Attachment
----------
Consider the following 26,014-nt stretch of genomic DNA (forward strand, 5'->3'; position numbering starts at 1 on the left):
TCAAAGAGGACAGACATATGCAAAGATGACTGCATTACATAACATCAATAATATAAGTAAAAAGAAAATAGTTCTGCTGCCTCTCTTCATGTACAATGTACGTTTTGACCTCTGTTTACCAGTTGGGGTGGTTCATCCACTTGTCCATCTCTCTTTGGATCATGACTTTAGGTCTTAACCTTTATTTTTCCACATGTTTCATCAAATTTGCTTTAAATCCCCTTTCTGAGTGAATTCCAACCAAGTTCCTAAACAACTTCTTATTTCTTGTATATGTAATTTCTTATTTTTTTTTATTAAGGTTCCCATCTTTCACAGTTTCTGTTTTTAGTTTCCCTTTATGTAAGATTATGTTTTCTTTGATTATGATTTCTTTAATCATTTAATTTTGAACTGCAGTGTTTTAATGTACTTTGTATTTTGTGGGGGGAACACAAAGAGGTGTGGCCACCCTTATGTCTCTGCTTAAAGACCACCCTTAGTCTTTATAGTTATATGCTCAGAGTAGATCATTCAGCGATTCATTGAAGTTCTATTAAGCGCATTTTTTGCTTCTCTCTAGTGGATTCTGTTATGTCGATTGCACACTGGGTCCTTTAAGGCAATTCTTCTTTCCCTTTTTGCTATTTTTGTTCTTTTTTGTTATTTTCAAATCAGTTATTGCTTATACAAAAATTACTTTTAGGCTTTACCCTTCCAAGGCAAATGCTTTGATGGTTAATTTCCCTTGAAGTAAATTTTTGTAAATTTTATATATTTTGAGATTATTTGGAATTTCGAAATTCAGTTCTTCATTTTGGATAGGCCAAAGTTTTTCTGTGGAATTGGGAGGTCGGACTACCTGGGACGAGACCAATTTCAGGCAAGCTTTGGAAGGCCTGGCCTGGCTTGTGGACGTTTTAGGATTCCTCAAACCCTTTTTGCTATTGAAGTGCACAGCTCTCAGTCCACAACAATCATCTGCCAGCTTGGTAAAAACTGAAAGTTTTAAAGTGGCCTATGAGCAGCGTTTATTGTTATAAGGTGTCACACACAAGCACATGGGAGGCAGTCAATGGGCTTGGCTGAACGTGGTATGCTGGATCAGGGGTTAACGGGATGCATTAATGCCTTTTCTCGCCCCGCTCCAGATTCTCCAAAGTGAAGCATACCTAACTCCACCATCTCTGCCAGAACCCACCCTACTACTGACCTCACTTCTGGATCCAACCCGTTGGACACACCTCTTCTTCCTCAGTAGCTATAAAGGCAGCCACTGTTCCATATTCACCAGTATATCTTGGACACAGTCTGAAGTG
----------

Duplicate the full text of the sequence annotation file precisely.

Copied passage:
Consider the following 26,014-nt stretch of genomic DNA (forward strand, 5'->3'; position numbering starts at 1 on the left):
TCAAAGAGGACAGACATATGCAAAGATGACTGCATTACATAACATCAATAATATAAGTAAAAAGAAAATAGTTCTGCTGCCTCTCTTCATGTACAATGTACGTTTTGACCTCTGTTTACCAGTTGGGGTGGTTCATCCACTTGTCCATCTCTCTTTGGATCATGACTTTAGGTCTTAACCTTTATTTTTCCACATGTTTCATCAAATTTGCTTTAAATCCCCTTTCTGAGTGAATTCCAACCAAGTTCCTAAACAACTTCTTATTTCTTGTATATGTAATTTCTTATTTTTTTTTATTAAGGTTCCCATCTTTCACAGTTTCTGTTTTTAGTTTCCCTTTATGTAAGATTATGTTTTCTTTGATTATGATTTCTTTAATCATTTAATTTTGAACTGCAGTGTTTTAATGTACTTTGTATTTTGTGGGGGGAACACAAAGAGGTGTGGCCACCCTTATGTCTCTGCTTAAAGACCACCCTTAGTCTTTATAGTTATATGCTCAGAGTAGATCATTCAGCGATTCATTGAAGTTCTATTAAGCGCATTTTTTGCTTCTCTCTAGTGGATTCTGTTATGTCGATTGCACACTGGGTCCTTTAAGGCAATTCTTCTTTCCCTTTTTGCTATTTTTGTTCTTTTTTGTTATTTTCAAATCAGTTATTGCTTATACAAAAATTACTTTTAGGCTTTACCCTTCCAAGGCAAATGCTTTGATGGTTAATTTCCCTTGAAGTAAATTTTTGTAAATTTTATATATTTTGAGATTATTTGGAATTTCGAAATTCAGTTCTTCATTTTGGATAGGCCAAAGTTTTTCTGTGGAATTGGGAGGTCGGACTACCTGGGACGAGACCAATTTCAGGCAAGCTTTGGAAGGCCTGGCCTGGCTTGTGGACGTTTTAGGATTCCTCAAACCCTTTTTGCTATTGAAGTGCACAGCTCTCAGTCCACAACAATCATCTGCCAGCTTGGTAAAAACTGAAAGTTTTAAAGTGGCCTATGAGCAGCGTTTATTGTTATAAGGTGTCACACACAAGCACATGGGAGGCAGTCAATGGGCTTGGCTGAACGTGGTATGCTGGATCAGGGGTTAACGGGATGCATTAATGCCTTTTCTCGCCCCGCTCCAGATTCTCCAAAGTGAAGCATACCTAACTCCACCATCTCTGCCAGAACCCACCCTACTACTGACCTCACTTCTGGATCCAACCCGTTGGACACACCTCTTCTTCCTCAGTAGCTATAAAGGCAGCCACTGTTCCATATTCACCAGTATATCTTGGACACAGTCTGAAGTG